Car Buyers Appreciate Safety Tech – But Aren’t Necessarily Looking for It

vehicle safety techA recent article from insurance publication Claims Journal reveals that although car buyers greatly appreciate their vehicle’s safety and connectivity features, those features rarely play a role in their purchasing decisions.

Based on the findings of a telematics study recently conducted by LexisNexis Risk Solutions, Claims Journal reports that only a mere 15 percent of car buyers are interested in advanced driver-assisted systems (ADAS) when making an automotive purchase.

ADAS features include anti-lock brakes, blind spot monitoring and tire pressure monitoring systems (TPMS), among others. The numbers on buyers seeking “connected car” features (in-vehicle WiFi, OnStar™, etc.) are only slightly more promising, at 19 percent.

However, the study finds that once buyers become aware of these features and begin to engage with them in their own vehicles, favorability skyrockets to 65 percent for connected car, and to 76 percent for ADAS-equipped vehicles.

The article gleans three key insights from these findings that it believes can be beneficial to both automakers and insurance providers when developing new products and services, especially as the insurance industry moves to ramp up consumer adoption of usage-based insurance (UBI.)


When asked, an overwhelming 80 percent of ADAS-equipped vehicle customers and 69 percent of connected car customers cited features pertaining to safety as being of paramount importance to them.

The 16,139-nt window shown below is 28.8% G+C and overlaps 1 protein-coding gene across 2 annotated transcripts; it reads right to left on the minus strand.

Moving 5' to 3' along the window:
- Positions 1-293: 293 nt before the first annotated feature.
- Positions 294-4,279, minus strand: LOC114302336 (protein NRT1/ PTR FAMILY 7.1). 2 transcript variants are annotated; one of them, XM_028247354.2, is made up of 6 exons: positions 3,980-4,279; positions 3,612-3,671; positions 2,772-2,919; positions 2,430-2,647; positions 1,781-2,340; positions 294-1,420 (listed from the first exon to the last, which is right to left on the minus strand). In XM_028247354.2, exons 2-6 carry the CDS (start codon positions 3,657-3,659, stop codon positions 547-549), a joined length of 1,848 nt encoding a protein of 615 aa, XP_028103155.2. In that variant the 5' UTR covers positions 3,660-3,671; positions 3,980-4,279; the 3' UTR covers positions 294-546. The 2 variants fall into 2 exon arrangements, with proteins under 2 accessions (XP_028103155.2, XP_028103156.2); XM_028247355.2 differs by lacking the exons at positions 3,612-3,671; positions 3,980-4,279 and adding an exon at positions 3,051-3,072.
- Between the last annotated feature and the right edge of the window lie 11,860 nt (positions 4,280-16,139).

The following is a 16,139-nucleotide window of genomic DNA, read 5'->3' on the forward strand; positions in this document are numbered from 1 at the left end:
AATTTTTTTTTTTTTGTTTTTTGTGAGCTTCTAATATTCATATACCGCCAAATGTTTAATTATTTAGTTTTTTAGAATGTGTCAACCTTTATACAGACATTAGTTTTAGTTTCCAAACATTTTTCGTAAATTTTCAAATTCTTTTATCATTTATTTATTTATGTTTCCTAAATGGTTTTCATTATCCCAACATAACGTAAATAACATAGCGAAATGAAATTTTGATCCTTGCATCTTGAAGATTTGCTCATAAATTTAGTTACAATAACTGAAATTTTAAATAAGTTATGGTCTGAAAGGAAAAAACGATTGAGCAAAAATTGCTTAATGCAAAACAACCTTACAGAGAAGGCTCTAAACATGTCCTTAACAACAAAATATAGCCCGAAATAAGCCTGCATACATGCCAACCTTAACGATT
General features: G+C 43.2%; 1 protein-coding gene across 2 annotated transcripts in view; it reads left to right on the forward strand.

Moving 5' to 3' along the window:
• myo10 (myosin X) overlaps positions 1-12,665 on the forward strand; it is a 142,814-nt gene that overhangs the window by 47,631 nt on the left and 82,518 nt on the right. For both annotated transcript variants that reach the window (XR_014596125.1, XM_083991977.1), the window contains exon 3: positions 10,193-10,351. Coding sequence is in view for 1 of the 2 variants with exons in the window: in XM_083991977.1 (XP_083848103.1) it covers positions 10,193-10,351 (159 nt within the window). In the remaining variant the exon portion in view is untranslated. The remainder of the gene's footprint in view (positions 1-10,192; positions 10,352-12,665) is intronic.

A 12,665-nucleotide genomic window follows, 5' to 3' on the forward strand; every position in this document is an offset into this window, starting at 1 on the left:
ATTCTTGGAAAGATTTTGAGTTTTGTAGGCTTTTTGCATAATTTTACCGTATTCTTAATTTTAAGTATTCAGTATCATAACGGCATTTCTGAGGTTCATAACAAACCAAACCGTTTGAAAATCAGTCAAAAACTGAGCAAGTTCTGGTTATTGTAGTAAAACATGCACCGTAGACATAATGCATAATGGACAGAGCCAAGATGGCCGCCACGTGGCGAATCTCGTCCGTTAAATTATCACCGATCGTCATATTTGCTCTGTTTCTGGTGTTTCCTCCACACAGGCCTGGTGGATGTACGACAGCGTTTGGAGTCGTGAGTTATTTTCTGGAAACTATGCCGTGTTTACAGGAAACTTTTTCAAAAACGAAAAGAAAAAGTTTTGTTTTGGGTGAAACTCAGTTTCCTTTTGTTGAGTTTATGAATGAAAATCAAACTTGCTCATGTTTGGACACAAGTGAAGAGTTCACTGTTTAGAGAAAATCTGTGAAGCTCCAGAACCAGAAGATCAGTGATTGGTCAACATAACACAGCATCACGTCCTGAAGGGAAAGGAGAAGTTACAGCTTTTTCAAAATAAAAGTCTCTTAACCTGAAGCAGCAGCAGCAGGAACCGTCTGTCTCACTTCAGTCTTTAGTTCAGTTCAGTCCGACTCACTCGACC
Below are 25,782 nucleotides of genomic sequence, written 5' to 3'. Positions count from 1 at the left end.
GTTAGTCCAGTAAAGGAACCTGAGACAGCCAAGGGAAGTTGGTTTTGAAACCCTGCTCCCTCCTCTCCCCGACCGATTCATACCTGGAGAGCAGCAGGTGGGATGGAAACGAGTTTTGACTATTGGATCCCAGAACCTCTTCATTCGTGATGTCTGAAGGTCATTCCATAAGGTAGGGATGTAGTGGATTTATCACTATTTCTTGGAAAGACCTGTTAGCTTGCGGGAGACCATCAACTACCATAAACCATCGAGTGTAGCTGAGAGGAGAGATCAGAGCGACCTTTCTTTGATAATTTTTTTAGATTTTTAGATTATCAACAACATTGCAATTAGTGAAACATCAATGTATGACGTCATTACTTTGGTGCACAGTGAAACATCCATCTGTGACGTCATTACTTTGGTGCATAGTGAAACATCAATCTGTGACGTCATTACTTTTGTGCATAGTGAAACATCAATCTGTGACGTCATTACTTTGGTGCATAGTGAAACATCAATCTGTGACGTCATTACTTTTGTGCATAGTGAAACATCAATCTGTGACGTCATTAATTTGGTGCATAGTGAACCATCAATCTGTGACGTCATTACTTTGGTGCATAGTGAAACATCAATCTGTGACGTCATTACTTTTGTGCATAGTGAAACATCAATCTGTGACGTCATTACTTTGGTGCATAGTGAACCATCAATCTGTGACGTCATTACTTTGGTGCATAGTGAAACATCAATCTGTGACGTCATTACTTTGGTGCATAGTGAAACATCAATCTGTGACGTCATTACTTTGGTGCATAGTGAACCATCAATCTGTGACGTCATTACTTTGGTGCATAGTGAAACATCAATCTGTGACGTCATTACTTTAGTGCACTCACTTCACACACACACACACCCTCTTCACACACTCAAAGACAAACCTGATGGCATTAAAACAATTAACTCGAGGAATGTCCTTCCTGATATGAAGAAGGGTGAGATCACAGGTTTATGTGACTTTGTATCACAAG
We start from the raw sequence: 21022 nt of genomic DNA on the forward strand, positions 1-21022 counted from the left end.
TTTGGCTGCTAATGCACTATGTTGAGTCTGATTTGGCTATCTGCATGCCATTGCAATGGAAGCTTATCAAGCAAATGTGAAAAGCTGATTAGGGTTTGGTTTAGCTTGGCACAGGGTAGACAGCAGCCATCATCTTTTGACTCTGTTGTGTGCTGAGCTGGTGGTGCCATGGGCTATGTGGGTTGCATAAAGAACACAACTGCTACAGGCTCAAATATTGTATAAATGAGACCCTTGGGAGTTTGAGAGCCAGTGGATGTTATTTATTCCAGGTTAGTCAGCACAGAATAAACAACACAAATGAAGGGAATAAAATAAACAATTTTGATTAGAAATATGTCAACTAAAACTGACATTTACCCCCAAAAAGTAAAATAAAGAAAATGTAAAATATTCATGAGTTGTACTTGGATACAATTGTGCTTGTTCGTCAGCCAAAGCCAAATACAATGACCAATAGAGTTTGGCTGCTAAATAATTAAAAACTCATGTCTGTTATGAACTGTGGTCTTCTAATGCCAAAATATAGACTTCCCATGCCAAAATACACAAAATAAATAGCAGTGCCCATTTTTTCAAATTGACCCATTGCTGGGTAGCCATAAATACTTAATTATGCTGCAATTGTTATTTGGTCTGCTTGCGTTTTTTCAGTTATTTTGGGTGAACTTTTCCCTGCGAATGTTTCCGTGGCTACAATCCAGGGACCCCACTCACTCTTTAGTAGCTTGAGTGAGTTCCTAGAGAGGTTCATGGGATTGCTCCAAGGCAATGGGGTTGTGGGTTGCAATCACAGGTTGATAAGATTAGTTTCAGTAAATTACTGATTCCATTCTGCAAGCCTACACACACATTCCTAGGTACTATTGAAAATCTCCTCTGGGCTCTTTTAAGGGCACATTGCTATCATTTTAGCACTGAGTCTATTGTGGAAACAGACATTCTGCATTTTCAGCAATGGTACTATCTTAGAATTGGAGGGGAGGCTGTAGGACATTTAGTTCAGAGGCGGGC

Customization & Control of Features

The study shows that while consumers apparently value ADAS and connected car features, they also crave some measure of control over those features. Half of all connected car owners and 36 percent of ADAS-equipped owners studied expressed that they would like the option to disable some or all of the ADAS/connected car features in their vehicle, in order to regain more control of the vehicle itself. The article lists adaptive cruise control, automatic braking, GPS/traffic warnings and smartphone connectivity, specifically. In addition, there were concerns over some features of connected car distracting drivers more than helping them.


As it concerns their personal driving data, approximately 70 percent of buyers expressed concerns over privacy, and cited it as a reason they are skittish about ADAS, particularly as it relates to usage-based insurance.

The article posits that it behooves automakers and insurers to take these concerns into consideration while developing new products and services.

“This unfolding consumer dynamic presents a unique opportunity for automakers to work with insurers to design services around the cars of the future,” said Pavan Mathew, director of OEM at LexisNexis Risk Solutions. “Sharing telematics data helps to strengthen the partnership between automakers and insurers and enables the delivery of valuable, customer-friendly features that help their shared customers be safer drivers, while also opening the door for new business opportunities.”

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